On Good Friday, many Australians observe the custom of eating fish and seafood instead of meat. Common among Catholics in particular and Christians more broadly, this practice is an integral part of the Lent fasting tradition.
Yet seafood supply chains carry a high risk of slavery.
The facts: Slavery and seafood
• Almost all canned tuna sold in Australia is sourced from Thailand.
• Thailand has a high population of migrant workers from poorer neighbouring countries like Myanmar and Cambodia, who are vulnerable to labour trafficking and exploitation. IJM’s 2017 study found a majority of them are trapped in debt bondage, with 76 percent unable to leave until their debts are paid.
• Trafficked workers on boats are forced to work 16+ hour days for little to no pay, enduring constant physical and emotional violence. They are separated from their families and many do not see dry land for months or even years.
• The Thai fishing industry is worth US$5.8 billion in exports, making it the third largest in the world.
• IJM recently assisted Thai authorities with the arrest and prosecution of 7 traffickers, including a local politician – read the story here.
The story: Father and son, deceived and enslaved
It was only when they reached Thailand and put him on a boat that Dom* realised the recruiter had sold him into slavery. He would not see his family for another six years.
Life at sea could barely be called life. Dom was forced to work long days hauling heavy nets of seafood, getting only 2-3 hours of sleep even when sick. He endured beatings and saw other fishermen thrown into the sea. The captain had his documentation and carried a gun so there was no hope of escape.
Rescue came in the form of Indonesian authorities who found the boat illegally fishing in their waters. Dom was repatriated to Cambodia, only to find his eldest son, Vith*, was gone.
After selling the father, the recruiter had returned to the village shortly after to sell the son in exactly the same way.
Dom was devastated he wasn’t able to warn his family.
Vith’s story was a repeat of his father’s horror story – from being trapped on a fishing boat for six years, forced to work in inhumane conditions, before his eventual repatriation.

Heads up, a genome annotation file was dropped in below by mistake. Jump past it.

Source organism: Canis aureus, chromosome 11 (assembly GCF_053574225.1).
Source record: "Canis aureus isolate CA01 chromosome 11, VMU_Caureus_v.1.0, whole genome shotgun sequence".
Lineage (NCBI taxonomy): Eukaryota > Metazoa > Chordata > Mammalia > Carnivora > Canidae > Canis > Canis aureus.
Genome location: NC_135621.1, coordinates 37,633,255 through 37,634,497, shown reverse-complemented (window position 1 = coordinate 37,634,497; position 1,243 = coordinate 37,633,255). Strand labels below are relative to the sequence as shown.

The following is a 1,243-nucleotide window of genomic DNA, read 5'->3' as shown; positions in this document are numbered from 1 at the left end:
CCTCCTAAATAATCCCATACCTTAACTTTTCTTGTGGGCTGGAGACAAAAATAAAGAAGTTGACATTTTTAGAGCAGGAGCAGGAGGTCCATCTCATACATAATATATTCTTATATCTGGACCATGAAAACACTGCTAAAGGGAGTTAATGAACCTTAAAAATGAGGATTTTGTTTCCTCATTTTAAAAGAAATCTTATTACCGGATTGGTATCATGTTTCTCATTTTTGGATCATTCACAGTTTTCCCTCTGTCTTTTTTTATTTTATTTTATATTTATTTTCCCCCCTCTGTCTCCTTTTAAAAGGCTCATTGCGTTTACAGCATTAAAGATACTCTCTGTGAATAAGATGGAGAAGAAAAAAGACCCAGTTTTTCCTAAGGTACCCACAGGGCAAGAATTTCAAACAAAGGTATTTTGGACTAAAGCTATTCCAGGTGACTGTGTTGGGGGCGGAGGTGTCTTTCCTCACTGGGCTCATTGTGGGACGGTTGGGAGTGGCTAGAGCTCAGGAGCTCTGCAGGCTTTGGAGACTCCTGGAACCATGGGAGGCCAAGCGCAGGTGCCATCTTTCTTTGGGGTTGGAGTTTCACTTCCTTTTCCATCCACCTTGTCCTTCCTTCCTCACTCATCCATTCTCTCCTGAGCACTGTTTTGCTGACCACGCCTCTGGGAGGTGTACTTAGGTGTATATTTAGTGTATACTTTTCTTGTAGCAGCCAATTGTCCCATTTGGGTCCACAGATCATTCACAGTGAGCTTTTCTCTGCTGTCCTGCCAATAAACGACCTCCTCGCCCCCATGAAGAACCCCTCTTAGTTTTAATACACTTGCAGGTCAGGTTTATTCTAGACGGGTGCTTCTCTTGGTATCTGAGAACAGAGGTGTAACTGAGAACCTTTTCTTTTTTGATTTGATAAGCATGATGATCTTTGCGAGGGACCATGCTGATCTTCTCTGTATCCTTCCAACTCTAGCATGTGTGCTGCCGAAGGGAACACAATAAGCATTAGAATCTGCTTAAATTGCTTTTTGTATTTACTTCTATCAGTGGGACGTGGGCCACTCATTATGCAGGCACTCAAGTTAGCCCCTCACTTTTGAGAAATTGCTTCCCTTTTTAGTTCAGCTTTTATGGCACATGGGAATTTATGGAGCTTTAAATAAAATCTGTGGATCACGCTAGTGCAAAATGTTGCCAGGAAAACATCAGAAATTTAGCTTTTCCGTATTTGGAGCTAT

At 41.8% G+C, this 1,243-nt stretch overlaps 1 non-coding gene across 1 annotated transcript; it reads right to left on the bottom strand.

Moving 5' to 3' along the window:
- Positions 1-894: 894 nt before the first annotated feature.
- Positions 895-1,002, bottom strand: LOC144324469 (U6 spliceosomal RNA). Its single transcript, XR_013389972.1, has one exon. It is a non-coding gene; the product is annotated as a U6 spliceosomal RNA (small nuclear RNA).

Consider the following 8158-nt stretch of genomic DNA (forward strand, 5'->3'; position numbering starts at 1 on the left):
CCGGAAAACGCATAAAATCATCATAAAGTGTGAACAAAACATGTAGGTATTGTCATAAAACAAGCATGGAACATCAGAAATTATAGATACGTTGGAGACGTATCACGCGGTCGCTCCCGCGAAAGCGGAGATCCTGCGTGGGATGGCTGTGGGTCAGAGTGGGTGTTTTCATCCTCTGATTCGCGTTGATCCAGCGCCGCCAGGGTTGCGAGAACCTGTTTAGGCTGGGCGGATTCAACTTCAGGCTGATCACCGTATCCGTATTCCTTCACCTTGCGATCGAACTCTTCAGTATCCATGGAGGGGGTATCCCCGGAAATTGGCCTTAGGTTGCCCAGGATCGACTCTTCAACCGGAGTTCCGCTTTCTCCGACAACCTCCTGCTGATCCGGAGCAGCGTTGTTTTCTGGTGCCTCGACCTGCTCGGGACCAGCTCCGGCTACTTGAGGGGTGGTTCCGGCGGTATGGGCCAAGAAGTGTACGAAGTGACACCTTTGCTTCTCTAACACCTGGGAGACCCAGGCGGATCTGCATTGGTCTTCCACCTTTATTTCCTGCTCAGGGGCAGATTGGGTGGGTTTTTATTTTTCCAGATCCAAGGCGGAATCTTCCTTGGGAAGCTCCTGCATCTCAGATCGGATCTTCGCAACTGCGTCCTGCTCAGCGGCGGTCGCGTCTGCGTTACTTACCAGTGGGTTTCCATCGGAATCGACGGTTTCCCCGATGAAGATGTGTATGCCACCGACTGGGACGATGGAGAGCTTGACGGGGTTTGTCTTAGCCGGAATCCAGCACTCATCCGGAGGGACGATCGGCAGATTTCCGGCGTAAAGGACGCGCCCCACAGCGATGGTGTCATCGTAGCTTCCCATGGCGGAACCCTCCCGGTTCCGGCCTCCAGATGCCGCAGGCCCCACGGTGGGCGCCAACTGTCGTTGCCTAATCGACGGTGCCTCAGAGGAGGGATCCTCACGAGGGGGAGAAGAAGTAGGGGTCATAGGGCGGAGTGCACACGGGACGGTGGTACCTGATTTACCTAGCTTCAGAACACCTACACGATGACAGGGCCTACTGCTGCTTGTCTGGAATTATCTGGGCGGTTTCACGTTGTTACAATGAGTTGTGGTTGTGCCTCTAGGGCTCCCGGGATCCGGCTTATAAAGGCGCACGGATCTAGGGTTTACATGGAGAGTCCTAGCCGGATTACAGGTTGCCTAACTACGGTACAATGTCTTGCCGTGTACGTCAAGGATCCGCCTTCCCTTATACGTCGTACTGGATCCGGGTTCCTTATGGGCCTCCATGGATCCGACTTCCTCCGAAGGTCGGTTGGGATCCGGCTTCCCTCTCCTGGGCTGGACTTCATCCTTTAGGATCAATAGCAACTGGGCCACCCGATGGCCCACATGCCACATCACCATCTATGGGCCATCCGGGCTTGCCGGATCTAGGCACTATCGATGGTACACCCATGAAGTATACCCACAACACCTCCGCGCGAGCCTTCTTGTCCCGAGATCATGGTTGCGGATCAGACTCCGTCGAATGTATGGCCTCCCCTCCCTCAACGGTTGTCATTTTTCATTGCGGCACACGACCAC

IJM met this father and son after their return, while investigating labour trafficking with the Cambodian government. We referred Vith to our aftercare partner for counselling, vocational training and housing assistance.
We also worked with authorities to seek justice through the courts for this family and others.
To date, Dom and Vith’s recruiter and eight other traffickers have been convicted in Cambodia, plus one in Thailand with cases against other suspects pending.
“The law inspired me to testify,” says Dom of his milestone experience giving evidence in court. He was proud to stand up for his rights: “I wasn’t afraid of the law. I was following the law.”
*Pseudonyms have been used for the protection of these survivors.
Your choice this Easter
While ten traffickers in this criminal ring have been convicted, many others remain at large. And thousands like Dom and Vith remain enslaved at sea.
IJM’s teams in Cambodia, Myanmar, Thailand and recently Malaysia, are working through Southeast Asia to end forced labour, especially in the Thai fishing industry. Your support keeps them on the frontlines to bring rescue and justice to people in slavery.
You might also be interested in…
“The weak to shame the strong”
A reflection by Jenny Ross on meeting slavery survivor leaders. * They are smiling big broad smiles, like they have never known anything otherthan the happiness that fills their faces in this moment. But I look at their eyes. I wonder at what pain and trauma they have seen. I wonder what their ears have
“Anti-slavery lingo: the words of IJM’s work explained”
By Hsu-Ann Lee When we talk to our supporters about IJM’s work, we try not to be overly technical about slavery and violence. While we do our best to avoid jargon, there are some words that carry very specific meanings. There are also a handful of everyday words that are commonly misused or misunderstood. The
“Three Things Governments and Donors Can Do Now to Protect Women From Violence in the Age of COVID-19”
This article was first published by the World Economic Forum on International Women’s Day 2021. This is an International Women’s Day like no other. COVID-19 lockdowns and the associated school closures and joblessness have placed women and girls at greater risk of violent abuse. As national governments and donors respond to the pandemic and invest
“Women Fighting for Women: How do we challenge injustice?”
Everyone should have equal access to justice. But 570 million women around the world are subject to violence every year. These women and young girls need strong justice systems to defend them and safe communities to heal and thrive. That’s why this year, for International Women’s Day, we’re taking a moment to spotlight the people